Through lyrical images, Manganinnie journeys across mountains towards the coast with Joanna, a white girl, in search of Manganinnie's vanished tribe. The poignancy of this film derives from...
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Through lyrical images, Manganinnie journeys across mountains towards the coast with Joanna, a white girl, in search of Manganinnie's vanished tribe. The poignancy of this film derives from the Aboriginal woman's gradual realization that her people and the tribal way of life are forever gone. It is the story of the Black Drive of 1830, the near-genocide of the Tasmanian Aborigines. Written by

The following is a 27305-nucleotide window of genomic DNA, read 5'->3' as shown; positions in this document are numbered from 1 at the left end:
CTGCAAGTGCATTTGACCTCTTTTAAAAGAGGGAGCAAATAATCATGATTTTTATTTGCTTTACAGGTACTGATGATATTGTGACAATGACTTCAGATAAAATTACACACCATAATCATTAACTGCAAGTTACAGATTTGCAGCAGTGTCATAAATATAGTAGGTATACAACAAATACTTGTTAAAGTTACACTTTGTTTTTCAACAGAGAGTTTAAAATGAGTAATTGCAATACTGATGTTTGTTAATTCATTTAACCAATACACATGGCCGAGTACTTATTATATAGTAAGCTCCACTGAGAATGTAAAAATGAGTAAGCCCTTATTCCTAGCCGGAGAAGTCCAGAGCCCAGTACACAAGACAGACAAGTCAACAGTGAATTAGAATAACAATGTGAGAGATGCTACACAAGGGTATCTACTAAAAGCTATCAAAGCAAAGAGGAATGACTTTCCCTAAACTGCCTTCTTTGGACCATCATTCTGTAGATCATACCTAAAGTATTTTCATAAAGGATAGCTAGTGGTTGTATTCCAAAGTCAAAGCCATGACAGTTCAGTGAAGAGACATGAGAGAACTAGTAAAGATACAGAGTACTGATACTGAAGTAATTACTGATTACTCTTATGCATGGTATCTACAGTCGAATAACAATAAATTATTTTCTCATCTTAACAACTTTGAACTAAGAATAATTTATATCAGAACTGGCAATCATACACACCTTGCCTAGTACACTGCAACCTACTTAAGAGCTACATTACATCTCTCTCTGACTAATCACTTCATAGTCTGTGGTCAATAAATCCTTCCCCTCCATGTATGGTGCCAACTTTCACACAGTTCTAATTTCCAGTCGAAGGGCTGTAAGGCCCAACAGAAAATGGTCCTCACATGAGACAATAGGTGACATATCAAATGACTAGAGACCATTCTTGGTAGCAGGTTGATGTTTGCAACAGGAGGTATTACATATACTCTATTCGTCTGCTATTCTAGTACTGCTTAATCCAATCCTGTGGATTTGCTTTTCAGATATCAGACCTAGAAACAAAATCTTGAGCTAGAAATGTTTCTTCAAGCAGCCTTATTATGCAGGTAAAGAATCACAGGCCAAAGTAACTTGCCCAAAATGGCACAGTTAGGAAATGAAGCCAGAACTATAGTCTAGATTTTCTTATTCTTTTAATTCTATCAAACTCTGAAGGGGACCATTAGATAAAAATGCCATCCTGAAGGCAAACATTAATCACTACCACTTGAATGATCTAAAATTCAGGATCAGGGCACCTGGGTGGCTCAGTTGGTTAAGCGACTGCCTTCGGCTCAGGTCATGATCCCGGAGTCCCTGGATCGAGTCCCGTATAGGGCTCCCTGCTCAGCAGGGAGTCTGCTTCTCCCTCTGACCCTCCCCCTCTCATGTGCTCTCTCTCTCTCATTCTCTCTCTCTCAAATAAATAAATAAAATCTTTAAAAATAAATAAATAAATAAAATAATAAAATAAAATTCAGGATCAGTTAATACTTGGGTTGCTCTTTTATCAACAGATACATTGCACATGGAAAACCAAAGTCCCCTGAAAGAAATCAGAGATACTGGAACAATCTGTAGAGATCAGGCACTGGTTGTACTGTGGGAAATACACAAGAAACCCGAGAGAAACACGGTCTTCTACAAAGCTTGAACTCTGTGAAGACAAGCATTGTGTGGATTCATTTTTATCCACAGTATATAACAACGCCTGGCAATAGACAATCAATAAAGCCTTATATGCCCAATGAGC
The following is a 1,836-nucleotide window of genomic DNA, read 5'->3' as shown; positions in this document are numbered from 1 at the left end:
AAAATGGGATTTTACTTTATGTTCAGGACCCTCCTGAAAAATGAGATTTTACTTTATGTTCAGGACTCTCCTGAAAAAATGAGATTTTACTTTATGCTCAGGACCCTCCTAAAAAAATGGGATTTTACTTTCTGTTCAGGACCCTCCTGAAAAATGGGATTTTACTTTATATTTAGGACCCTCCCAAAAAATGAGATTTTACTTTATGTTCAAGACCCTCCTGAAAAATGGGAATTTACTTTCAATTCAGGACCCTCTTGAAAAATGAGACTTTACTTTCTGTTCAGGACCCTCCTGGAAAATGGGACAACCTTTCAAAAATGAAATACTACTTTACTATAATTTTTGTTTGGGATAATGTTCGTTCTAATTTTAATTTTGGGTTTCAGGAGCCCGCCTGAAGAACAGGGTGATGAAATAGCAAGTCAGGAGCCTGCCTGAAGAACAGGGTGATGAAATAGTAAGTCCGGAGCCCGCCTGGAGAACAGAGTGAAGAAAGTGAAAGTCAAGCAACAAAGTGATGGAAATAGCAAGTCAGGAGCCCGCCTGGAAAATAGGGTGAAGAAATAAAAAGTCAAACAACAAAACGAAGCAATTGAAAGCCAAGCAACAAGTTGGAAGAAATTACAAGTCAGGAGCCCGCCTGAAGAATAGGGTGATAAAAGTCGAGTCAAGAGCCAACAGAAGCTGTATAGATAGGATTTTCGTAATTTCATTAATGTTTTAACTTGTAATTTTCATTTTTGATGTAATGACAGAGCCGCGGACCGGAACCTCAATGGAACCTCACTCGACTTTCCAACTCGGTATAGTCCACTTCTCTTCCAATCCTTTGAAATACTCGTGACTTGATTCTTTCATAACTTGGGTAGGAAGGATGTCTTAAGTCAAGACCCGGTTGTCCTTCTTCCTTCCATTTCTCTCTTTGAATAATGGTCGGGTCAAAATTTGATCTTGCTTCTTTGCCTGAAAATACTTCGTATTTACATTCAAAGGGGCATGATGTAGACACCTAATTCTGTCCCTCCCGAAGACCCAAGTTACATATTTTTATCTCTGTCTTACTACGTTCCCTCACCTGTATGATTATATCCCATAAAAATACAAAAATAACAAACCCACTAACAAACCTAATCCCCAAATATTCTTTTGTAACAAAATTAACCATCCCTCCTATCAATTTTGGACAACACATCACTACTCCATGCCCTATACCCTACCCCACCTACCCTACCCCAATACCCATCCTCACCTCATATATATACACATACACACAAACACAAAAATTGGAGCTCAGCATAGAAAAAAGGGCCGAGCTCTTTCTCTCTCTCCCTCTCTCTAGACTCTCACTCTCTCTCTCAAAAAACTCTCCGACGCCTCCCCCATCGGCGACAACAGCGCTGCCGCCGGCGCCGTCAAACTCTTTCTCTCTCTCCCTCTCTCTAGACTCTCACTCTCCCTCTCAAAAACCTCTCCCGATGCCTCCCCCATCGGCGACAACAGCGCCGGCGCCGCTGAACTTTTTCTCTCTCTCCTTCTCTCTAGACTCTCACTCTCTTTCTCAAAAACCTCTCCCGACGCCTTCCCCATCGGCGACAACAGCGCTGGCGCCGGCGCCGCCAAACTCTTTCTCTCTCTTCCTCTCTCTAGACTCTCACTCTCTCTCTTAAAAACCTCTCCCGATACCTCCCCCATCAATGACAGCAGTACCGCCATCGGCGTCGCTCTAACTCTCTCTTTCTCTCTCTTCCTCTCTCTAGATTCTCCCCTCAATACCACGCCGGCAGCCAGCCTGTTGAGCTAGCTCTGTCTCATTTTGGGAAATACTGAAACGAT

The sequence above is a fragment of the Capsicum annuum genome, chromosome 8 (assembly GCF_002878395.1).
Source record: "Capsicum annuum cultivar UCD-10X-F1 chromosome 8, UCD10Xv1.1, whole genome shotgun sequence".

Archie Moore <firstname.lastname@example.org>
This is one of those movies that may get into your head. If it does, it will be there for a very long time.
Most of the story is not in the movie: you need to fill it in from your imagination.
An example: Mangannini is the fire-carrier for her people. When Joanna drops the fire-stick into the water, the look of utter devastation on Mangannini's face will stay with you. Because while Mangannini is the fire carrier for her people, she has no way to make a fire. Tasmania in winter is a cold place...
Mangannini's people no longer exist. Neither do any of Mangannini's descendants.
We did that.
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